So you made it to retirement. You’ve got all this money stashed away for cool retirement stuff. Trips, experiences, spoiling the grandkids, playing golf, puttering around in the garden, yada, yada, yada. But then you reach 70 1/2 and something crazy happens. “What do you mean I have to take money out of my retirement accounts?” Welcome to the land of the Required Minimum Distribution (RMD) my friend! This post will tell you about all the important things you need to know about RMDs so that you don’t get in trouble with Uncle Sam.
What is a RMD? When you reach 70 1/2 the IRS requires you to withdraw at least a minimum amount each year from all your IRAs and retirement plans and pay ordinary income taxes on the taxable portion of your withdrawal. If you don’t take withdrawals, or you take less than you should, Uncle Sam will assess you a “penalty tax” on the difference between the amount you withdrew and the amount you should have withdrawn. On top of that, you’ll still have to withdraw the required amount and pay any income tax due on the taxable amount.
What types of retirement plans do RMDs apply to? The RMD rules apply to all employer sponsored retirement plans like profit-sharing plans, 401K, 403B, and 457B plans. They also apply to traditional IRAs and IRA-based plans such as SEPs, SARSEPs, and SIMPLE IRAs. While the rules also apply to Roth 401(k) accounts, they do not apply to Roth IRAs while the owner is alive.
When must I receive my RMD from my retirement account? You must take your first RMD for the year in which you turn age 70½. However, the first payment can be delayed until April 1 of the year following the year in which you turn 70½. For all subsequent years, including the year in which you were paid the first RMD by April 1, you must take the RMD by December 31 of the year. Two important points about actually “taking” the distributions:
- Note that you can take it in installments; you are not required to take it as a lump sum.
- If you decide to delay taking your first RMD until the next year, you’ll have to take two minimum distributions during that calendar year. This can put you in a higher tax bracket for that year, significantly increasing the tax you owe.
Who calculates the RMD amount? Although the IRA custodian, retirement plan administrator or even your accountant may calculate the RMD, it is the account owners ultimate responsibility for calculating the amount of the RMD.
How is the amount of the required minimum distribution calculated? The amount of the RMD amount is determined by applying a life expectancy factor (set by the IRS) to your account balance at December 31st of the previous year. To calculate your RMD:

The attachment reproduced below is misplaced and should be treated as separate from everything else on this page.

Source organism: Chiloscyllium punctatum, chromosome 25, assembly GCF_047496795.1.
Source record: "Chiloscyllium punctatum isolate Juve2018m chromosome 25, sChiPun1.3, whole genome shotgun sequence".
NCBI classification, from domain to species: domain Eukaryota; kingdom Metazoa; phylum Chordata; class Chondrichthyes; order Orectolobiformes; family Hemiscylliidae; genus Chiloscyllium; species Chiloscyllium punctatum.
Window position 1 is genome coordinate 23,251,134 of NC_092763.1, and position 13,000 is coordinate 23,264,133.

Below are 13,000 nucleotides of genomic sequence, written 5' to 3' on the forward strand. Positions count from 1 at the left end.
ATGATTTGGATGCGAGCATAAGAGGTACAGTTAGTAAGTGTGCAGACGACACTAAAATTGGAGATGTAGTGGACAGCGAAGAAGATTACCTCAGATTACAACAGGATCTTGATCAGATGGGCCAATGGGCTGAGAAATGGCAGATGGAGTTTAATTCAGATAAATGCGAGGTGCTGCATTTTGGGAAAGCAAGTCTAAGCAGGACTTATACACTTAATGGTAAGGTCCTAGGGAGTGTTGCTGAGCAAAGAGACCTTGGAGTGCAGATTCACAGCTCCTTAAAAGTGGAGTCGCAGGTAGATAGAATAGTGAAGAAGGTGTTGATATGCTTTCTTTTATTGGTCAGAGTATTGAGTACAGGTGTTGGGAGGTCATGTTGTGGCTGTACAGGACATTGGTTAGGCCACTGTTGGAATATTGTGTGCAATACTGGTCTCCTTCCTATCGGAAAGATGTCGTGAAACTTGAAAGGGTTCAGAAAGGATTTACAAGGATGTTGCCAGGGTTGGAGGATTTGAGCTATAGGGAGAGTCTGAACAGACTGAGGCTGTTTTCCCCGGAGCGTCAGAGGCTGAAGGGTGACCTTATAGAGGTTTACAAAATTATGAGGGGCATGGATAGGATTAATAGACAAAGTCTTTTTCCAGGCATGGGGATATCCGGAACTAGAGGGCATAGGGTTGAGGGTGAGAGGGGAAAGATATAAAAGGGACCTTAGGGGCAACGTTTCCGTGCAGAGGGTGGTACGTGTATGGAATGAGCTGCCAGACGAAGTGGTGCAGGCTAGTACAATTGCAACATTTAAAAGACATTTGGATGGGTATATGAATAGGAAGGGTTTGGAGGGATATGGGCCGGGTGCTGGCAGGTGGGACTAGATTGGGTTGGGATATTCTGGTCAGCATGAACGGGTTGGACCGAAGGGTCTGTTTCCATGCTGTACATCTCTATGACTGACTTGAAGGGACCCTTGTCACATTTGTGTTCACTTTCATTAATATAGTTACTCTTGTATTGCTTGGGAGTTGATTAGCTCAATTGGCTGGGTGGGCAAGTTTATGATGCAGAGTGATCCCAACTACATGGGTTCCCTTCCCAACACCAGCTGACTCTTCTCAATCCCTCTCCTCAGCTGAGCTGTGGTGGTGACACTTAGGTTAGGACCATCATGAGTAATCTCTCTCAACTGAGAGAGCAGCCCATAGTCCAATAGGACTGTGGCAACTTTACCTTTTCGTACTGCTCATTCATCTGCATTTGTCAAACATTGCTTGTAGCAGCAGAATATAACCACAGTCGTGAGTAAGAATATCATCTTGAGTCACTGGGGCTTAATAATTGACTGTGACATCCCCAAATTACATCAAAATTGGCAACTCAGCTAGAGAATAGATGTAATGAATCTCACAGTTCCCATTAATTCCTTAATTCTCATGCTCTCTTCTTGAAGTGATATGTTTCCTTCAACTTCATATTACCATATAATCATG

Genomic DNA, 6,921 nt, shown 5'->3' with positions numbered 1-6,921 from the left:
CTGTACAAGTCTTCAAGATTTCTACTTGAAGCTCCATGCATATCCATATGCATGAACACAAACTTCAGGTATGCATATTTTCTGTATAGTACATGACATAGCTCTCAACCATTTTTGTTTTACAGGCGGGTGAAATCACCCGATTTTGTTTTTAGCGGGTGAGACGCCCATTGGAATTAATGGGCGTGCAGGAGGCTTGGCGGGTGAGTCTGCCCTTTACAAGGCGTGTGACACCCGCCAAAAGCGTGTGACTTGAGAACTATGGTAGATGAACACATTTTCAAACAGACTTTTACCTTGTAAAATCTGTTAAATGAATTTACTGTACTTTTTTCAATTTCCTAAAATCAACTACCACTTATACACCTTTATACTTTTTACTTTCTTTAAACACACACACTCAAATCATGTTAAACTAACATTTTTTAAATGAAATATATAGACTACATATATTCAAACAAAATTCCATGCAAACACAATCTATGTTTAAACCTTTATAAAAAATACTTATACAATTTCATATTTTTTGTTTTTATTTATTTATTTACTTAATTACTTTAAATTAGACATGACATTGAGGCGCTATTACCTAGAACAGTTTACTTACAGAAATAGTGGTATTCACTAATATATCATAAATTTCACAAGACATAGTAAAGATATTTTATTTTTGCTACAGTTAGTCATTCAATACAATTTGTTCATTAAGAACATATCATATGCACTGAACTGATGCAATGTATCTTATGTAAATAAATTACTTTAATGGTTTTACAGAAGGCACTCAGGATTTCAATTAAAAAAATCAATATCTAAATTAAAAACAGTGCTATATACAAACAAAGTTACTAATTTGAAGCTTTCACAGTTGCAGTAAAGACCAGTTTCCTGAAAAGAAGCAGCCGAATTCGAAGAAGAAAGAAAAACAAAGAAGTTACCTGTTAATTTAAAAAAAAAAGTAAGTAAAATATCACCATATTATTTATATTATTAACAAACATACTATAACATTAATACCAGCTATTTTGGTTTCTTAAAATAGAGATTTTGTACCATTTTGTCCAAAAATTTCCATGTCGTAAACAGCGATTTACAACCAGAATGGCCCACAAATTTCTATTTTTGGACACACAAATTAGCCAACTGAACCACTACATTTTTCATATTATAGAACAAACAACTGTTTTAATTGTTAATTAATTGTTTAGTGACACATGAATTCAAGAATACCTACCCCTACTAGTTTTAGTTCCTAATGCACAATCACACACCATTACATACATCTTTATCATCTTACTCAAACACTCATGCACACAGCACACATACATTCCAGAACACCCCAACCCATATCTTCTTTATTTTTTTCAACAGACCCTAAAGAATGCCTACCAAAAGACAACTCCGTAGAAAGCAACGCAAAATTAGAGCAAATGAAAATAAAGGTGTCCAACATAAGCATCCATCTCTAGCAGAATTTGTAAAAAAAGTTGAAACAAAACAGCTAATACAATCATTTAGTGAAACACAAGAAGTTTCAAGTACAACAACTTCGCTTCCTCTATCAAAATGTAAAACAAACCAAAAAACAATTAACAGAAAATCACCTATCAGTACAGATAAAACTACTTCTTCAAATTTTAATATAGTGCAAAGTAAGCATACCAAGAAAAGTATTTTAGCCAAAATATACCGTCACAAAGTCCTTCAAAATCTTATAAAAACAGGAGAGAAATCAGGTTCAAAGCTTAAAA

- Download the IRS RMD Worksheets to help you peform the calculations
- Find your age in the IRS Uniform Lifetime Table
- Locate the corresponding life expectancy factor
- Divide the account balance as of December 31 of the prior year by your life expectancy factor
Note: If your spouse is more than ten years younger than you and is the sole primary beneficiary, you must use the Joint Life and Last Survivor Expectancy Table. You can find all the lifetime tables in IRS Publication 590B.
Can you take your RMD from one account instead of separately from each account? An IRA owner must calculate the RMD separately for each IRA, but can withdraw the total amount from one or more of the IRAs. The same applies to someone with a 403B. However, RMDs required from other types of retirement plans, such as 401K and 457B plans have to be taken separately from each of those plan accounts.
Can one withdraw more than the RMD? Yes. It is the “minimum” distribution you must take. You are always welcome to take more.
What happens if a person doesn’t take a RMD by the deadline or in the wrong amount? If an account owner fails to withdraw a RMD, the full amount of the RMD, or fails to withdraw the RMD by the applicable deadline, the difference between what was and what should have been taken out is taxed at 50%. The account owner should file Form 5329 with their tax return for the year in which the full amount of the RMD was not taken.
Can a distribution in excess of the RMD for one year be applied to the RMD for a future year? Quite simply stated…no.
How are RMDs taxed? Distributions are taxed at the account owners ordinary income tax rate. However, to the extent the RMD is a return of basis or is a qualified distribution from a Roth IRA , it is tax free.